Since the Hormone Replacement Therapy market was destroyed almost overnight in 2002 after side effects were reported by researchers, there has been a lot of caution about investing in companies with a focus on women’s health. Mary Kerr, CEO of KaNDy Therapeutics and NeRRe Therapeutics, knows this only too well, but has not let it deter her in her quest to bring a treatment for symptoms of the menopause to the market.
Kerr began her career in the UK big pharma company GSK. She held a range of different roles at the company with a focus on the links between research and commercial strategy in drug development. She was also a founding member of the GSK and Pfizer spin-out company ViiV Healthcare, which is working on a number of treatments for HIV, and she worked there for several years to build the business before returning to GSK.
In 2015, an opportunity arose to spin out some research from GSK into a new company — NeRRe Therapeutics — and Kerr took the chance to move into the biotech space as its CEO. When NeRRe’s drug candidate NT-814 showed promise for treating symptoms of the menopause through a neurological pathway in 2017, a new spinout — KaNDy Therapeutics — was formed.
With a recent successful phase II trial under its belt showing a reduction in hot flashes and improved sleep in menopausal women, the company is going from strength-to-strength proving that women’s health can be a good investment.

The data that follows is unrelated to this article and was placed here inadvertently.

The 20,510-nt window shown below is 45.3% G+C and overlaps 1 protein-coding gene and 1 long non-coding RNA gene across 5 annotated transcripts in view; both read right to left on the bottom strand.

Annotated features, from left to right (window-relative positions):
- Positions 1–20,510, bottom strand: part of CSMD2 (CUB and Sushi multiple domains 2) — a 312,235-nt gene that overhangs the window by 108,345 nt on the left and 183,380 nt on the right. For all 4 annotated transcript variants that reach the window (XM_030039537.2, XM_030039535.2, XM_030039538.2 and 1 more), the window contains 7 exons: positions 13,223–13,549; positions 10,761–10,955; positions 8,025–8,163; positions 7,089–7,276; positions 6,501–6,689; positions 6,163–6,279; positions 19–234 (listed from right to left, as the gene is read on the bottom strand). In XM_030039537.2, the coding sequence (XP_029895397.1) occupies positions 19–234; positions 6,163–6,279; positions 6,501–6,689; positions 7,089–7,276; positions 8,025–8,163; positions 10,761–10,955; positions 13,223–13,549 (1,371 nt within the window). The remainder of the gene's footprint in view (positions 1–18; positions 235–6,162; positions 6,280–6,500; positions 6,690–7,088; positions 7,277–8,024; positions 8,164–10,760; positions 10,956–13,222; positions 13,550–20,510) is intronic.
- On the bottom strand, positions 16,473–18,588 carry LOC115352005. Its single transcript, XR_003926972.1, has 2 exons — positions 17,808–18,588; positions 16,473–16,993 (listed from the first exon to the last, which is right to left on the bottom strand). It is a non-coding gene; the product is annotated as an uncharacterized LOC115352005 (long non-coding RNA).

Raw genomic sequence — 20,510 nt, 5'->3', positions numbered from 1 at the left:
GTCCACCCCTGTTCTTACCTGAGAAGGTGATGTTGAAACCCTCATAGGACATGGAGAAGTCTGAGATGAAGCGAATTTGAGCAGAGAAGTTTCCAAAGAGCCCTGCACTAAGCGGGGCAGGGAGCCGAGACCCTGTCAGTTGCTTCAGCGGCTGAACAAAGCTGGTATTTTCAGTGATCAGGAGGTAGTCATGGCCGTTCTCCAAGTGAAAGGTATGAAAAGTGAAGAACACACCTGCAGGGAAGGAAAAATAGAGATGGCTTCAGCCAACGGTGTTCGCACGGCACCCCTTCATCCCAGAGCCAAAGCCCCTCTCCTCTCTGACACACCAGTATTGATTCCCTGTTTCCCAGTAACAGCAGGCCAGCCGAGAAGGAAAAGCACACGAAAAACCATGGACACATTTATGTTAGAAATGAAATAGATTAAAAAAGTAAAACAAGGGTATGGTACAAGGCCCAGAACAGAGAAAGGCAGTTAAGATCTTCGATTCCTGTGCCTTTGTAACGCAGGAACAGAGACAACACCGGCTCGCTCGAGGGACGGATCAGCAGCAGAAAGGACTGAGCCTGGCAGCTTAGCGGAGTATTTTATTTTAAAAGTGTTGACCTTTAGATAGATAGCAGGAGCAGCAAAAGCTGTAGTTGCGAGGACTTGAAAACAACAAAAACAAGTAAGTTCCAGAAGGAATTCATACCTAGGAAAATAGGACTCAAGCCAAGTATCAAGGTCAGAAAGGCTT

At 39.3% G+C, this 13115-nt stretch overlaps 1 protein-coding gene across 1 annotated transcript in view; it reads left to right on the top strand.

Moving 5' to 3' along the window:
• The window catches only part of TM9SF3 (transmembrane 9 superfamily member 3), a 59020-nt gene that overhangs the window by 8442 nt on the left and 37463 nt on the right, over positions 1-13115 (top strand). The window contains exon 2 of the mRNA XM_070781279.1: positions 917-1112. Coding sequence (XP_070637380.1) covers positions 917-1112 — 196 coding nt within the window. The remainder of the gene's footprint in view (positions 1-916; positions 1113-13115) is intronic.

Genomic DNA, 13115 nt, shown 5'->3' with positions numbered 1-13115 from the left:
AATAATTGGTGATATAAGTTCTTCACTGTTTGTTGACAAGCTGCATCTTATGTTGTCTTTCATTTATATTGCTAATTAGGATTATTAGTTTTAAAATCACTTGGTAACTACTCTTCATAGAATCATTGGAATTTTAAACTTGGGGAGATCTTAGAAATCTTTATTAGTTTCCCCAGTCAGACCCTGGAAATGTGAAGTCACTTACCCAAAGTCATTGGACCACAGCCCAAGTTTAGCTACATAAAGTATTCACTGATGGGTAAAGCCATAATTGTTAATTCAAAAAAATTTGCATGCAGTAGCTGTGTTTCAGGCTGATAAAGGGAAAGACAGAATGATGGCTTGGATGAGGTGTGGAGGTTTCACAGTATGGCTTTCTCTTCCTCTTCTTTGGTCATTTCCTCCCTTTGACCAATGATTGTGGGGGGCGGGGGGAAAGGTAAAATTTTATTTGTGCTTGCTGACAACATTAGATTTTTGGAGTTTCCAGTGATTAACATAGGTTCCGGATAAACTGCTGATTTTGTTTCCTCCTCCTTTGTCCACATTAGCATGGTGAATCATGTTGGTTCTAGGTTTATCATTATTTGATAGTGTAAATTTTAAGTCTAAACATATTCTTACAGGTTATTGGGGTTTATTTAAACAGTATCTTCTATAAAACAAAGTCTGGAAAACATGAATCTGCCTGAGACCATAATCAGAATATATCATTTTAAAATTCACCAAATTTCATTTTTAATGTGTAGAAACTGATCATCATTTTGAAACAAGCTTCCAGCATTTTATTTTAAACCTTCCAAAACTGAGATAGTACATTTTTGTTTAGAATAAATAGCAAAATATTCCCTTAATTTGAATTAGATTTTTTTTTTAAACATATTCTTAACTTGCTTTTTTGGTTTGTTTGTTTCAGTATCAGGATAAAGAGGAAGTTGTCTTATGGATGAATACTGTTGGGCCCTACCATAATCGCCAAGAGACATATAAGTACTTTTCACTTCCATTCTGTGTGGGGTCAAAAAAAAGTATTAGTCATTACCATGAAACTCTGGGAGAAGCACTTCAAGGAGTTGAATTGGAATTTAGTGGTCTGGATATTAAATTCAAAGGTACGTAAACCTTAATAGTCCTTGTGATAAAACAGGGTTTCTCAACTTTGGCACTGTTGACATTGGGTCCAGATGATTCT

What inspired you to move into biotech from big pharma?
In 2015, I made the decision to leave GSK after a long and rewarding career spanning more than 20 years. I truly enjoyed my time at GSK and would highly recommend anyone to work for GSK, or a big pharma with the same ethos to acquire a broad set of skills and experience.
I was at the point where I felt that I had achieved what I could. I had a great career at GSK and still had the energy to do something else. I had always wanted to be the CEO of a biotech from early on in my career and it seemed like the perfect time to achieve that goal.
If you’ve always thought that you wanted to be the CEO of a biotech, why did you stay at GSK for so long?
I stayed so long at GSK because it is a great company with people who really care about bringing medicines to patients and it offered me fantastic opportunities — I had 13 different jobs during my approximately 20 years there.
There is another consideration that was important for me as a working mother of three sons, with a husband in an equally demanding job, and that was work-family balance. As a working mother, I accepted certain elements of the job – long hours and travel frequently, but I felt I had to draw a line on other things like relocating my family to the other side of the world and leaving them there while I spent most of my time on a plane.
It’s always a balance of finding an environment at work where you feel you’re productive, where you can have an impact, where you can make change, and at the same time, trying to balance stability for your family – it’s not easy.
What attracted you to NeRRe Therapeutics, what was the impetus to found the company?
When I decided that I was going to leave GSK I started to look around and I met Raj Parekh and Kaasim Mahmood from Advent Life Sciences. We clicked and they offered me the role of Operating Partner at Advent and CEO of the portfolio company NeRRe Therapeutics.
NeRRe had been founded by Mike Trower and another GSK colleague in 2013 and had a fabulous pipeline of gold-plated GSK neurokinin assets, which were ripe for development – we just needed to find the right indication for them.